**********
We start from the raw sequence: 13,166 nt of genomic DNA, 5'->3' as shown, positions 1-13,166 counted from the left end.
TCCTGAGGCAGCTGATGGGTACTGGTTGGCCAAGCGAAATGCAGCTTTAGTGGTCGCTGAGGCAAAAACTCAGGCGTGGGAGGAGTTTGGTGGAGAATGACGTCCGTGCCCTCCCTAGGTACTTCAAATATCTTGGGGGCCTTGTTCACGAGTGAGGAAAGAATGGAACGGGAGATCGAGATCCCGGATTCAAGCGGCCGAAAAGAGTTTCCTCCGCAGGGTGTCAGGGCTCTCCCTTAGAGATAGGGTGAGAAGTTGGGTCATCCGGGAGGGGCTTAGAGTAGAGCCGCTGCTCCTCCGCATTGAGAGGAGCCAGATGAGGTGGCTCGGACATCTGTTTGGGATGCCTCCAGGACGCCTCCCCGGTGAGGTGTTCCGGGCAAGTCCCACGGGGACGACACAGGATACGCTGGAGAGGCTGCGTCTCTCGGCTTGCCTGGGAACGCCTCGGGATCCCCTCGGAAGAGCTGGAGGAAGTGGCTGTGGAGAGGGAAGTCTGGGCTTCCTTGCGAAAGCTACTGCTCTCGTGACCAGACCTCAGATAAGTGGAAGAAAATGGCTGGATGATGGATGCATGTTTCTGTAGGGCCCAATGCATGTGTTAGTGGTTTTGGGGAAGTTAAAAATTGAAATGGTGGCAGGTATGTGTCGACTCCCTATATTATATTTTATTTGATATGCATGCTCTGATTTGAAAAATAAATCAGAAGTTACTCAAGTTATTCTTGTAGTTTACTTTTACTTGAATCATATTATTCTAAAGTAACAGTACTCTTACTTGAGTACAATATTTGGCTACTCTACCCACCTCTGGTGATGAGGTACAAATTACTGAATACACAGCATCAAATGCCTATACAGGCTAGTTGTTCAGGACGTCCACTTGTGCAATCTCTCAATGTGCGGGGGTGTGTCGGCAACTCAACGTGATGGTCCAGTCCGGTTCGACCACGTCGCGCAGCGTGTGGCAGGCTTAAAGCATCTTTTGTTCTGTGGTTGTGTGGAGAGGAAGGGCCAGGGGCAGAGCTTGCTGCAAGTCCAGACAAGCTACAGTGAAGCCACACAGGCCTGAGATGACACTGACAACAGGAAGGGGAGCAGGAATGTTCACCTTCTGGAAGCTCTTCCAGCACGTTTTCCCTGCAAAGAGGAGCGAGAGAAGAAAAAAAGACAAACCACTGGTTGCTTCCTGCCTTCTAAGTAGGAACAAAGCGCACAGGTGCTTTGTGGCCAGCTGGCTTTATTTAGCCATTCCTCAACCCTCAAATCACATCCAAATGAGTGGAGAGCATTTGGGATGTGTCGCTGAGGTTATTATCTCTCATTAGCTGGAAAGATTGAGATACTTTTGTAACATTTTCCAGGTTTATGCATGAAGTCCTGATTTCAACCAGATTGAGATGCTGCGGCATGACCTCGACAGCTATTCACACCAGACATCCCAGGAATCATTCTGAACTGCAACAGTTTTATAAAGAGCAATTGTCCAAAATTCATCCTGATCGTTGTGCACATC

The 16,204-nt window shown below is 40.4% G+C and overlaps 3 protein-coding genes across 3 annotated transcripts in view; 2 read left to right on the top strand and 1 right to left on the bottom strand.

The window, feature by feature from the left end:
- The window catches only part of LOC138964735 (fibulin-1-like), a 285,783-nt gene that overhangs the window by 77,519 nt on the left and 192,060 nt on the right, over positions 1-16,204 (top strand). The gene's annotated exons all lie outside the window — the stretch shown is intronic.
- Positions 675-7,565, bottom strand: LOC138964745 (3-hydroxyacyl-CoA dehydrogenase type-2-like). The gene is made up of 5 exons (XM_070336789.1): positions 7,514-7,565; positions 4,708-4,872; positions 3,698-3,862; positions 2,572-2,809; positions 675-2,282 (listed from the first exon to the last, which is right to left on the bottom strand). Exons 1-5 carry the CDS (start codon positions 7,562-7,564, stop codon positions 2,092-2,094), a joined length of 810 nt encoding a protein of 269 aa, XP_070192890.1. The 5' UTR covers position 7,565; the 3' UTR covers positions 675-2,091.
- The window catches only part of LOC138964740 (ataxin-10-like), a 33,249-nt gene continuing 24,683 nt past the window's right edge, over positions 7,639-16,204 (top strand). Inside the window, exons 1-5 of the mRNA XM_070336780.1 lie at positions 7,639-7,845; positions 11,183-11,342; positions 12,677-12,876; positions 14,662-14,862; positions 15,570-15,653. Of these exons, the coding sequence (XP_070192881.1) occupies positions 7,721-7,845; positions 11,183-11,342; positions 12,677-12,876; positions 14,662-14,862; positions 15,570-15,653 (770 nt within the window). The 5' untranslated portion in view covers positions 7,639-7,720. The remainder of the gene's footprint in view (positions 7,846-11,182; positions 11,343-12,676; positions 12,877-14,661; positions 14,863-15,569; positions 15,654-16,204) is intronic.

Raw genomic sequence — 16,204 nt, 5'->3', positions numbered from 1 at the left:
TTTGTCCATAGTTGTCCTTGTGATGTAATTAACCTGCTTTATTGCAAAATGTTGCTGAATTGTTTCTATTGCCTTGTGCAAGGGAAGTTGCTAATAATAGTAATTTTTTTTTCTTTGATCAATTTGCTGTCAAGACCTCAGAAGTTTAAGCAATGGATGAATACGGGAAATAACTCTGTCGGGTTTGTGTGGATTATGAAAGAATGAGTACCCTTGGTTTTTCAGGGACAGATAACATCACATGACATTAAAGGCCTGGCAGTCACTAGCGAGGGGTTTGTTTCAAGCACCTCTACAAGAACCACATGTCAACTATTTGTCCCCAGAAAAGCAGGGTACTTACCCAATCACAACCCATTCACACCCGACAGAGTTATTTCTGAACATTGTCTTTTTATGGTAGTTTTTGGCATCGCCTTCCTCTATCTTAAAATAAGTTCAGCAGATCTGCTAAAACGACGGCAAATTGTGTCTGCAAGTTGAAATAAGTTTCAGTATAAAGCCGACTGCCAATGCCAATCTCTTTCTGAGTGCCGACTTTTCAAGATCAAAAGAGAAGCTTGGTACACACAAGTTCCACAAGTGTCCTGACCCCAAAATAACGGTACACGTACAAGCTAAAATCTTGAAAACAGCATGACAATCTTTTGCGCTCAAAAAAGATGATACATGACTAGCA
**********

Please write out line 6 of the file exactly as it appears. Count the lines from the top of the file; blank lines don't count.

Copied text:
- Positions 675-7,565, bottom strand: LOC138964745 (3-hydroxyacyl-CoA dehydrogenase type-2-like). The gene is made up of 5 exons (XM_070336789.1): positions 7,514-7,565; positions 4,708-4,872; positions 3,698-3,862; positions 2,572-2,809; positions 675-2,282 (listed from the first exon to the last, which is right to left on the bottom strand). Exons 1-5 carry the CDS (start codon positions 7,562-7,564, stop codon positions 2,092-2,094), a joined length of 810 nt encoding a protein of 269 aa, XP_070192890.1. The 5' UTR covers position 7,565; the 3' UTR covers positions 675-2,091.